Flexibility for the instructor deals more in the mental/emotional category and the second part of the definition of flexible suits the instructor: able to be easily modified to respond to altered circumstances or conditions. Sound familiar?
Instructors need to draw hard lines when it comes to being flexible. Compromise is not the same as flexibility. While part of the definition for compromise talks about settling disputes and reaching a middle ground, one of the definitions of compromise is : the acceptance of standards that are lower than is desirable. This is how the instructor needs to view the word compromise. A first step in becoming a flexible instructor is to determine what you will and will not compromise on. If you don’t do this from the beginning, or when you first start to teach a student, you run the risk of eventually developing clients that walk all over you. You need to put your brain to work deciding what things are so important to you that you will stick to your guns with them, even if it means losing a potential student. And you need to decide what things are
It might be worth your effort to actually do this on paper. Take a blank page and fold it into 3 sections like a brochure, then run a line down each fold from top to bottom. This will give you 3 columns. Label the left column “No Compromise”, the center column “Gray Area” and the right “I can be Flexible”. Under “No Compromise” list the things that you can not teach without. These would be things that if you didn’t stick to them you would feel guilty, unsatisfied, unsuccessful or just plain wrong. I’m not going to tell you what to put in that category because it’s a personal choice. Here are some examples that would be on my “No Compromise” side: teaching a correct basic foundation, teaching humane ways to handle horses, the care and consideration of my lesson horses, every student wears a helmet, teaching safety, requiring polite treatment by my students, treating my students with consideration, etc
Write all of the things that you can, without remorse or guilt, be flexible with, in the right hand column. What can you be flexible with? Scheduling, lesson price, attire, someone not feeling well, needs in the lesson changing, breeds of horses, student goals, weather, sick horses, etc…make your own list.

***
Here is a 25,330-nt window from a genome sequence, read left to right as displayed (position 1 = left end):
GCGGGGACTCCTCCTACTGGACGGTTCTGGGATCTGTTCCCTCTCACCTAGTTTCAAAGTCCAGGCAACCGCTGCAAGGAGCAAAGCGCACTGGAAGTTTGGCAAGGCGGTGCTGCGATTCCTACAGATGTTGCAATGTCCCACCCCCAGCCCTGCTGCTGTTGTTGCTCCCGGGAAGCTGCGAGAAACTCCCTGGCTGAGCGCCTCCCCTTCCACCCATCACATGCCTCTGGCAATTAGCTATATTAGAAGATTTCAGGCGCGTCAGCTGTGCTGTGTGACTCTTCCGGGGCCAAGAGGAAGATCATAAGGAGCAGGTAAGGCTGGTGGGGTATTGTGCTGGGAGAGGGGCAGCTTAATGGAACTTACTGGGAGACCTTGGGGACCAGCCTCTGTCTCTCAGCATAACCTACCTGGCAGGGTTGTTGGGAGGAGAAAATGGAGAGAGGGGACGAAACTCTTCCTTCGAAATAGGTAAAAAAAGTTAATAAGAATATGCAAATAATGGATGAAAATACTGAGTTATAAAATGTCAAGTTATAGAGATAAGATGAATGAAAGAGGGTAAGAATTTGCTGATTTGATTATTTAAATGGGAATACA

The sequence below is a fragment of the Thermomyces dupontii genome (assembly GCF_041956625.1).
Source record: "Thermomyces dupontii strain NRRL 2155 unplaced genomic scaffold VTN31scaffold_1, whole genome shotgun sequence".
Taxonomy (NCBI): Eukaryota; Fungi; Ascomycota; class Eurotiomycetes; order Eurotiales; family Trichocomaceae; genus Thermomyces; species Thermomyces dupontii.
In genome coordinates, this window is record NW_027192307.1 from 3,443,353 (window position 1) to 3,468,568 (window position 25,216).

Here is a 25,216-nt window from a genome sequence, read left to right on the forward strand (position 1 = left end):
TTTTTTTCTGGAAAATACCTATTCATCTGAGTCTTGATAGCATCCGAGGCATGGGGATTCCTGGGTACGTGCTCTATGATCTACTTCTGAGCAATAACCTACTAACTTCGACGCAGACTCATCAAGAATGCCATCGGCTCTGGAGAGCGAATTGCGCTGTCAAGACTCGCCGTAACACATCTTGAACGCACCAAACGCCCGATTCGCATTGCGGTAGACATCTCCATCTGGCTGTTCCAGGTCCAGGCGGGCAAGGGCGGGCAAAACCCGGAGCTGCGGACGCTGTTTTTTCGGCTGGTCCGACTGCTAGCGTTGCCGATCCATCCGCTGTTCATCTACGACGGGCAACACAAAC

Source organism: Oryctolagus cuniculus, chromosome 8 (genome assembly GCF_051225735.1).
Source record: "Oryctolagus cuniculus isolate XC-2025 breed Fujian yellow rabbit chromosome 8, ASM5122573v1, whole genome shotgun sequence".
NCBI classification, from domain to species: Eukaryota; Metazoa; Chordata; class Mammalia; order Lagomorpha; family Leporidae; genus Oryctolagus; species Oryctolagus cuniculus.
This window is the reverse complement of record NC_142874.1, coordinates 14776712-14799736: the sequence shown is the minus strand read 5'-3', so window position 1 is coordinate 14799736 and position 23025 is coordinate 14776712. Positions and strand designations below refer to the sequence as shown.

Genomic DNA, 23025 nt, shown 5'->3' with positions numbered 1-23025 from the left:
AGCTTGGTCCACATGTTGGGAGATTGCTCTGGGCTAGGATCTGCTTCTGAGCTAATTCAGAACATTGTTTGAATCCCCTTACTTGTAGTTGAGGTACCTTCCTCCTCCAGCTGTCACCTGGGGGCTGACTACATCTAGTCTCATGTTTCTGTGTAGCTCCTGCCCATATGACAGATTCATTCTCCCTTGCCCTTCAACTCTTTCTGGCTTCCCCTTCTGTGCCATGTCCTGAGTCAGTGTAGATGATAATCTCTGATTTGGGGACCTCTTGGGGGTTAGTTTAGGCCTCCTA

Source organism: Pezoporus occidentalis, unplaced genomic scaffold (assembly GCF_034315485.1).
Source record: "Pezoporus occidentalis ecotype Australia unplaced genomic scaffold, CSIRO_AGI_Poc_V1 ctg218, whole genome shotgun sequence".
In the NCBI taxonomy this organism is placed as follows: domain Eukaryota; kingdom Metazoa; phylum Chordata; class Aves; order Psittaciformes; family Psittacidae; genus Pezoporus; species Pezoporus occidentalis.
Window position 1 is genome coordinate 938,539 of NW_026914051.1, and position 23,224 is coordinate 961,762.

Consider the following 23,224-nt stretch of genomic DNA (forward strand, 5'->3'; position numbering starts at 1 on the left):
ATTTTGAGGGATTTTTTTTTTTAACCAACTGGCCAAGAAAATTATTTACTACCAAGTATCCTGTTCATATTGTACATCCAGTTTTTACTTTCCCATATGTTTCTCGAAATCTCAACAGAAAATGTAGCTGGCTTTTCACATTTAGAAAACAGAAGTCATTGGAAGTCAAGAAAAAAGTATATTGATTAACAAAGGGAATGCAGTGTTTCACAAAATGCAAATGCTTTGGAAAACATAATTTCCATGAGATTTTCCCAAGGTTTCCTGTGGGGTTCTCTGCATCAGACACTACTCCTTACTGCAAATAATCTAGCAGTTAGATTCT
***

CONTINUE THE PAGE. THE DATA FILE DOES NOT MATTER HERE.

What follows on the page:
While you’re working on both columns you may run across a topic that fits in neither. Put it under “Gray Area”. Maybe the topic is being late for lessons. You don’t want to be so flexible with tardy students that your lessons become messed up but at the same time, what if they get caught in traffic on the way; what if they have a flat tire? Or maybe it’s “24 hour cancelation policy” and you find out that Susie was vomiting on the bus from school right before her lesson. Or maybe it’s how to deal with bad attitudes or poor horse treatment or gossip or rumors. If you’re not sure what you want to do in those (or any other) situations, put them in the “Gray Area”. Once you have all three columns filled in take a good look at the “Gray Area” column and decide what you will do in those types of situations. Too many times we just skip the “Gray Areas” but they come back to bite us later as conflicts with out clients.
Once you decide which things you can not compromise on and where you can be flexible, you will find that your lesson program runs with a lot less conflict and you have less stress.
A good trainer has to be a flexible, in shape rider in order to help his horses learn. But the flexible trainer also must deal with the same type of issues that the instructors does in that he still deals with clients, who may want to learn to ride the horse that’s in training. When you are training a horse flexibility comes in to play in another, slightly different, way. Before I offend instructors every where, let me say that there are instructors who are great trainers, too. If you are an instructor/trainer I am including you in this conversation.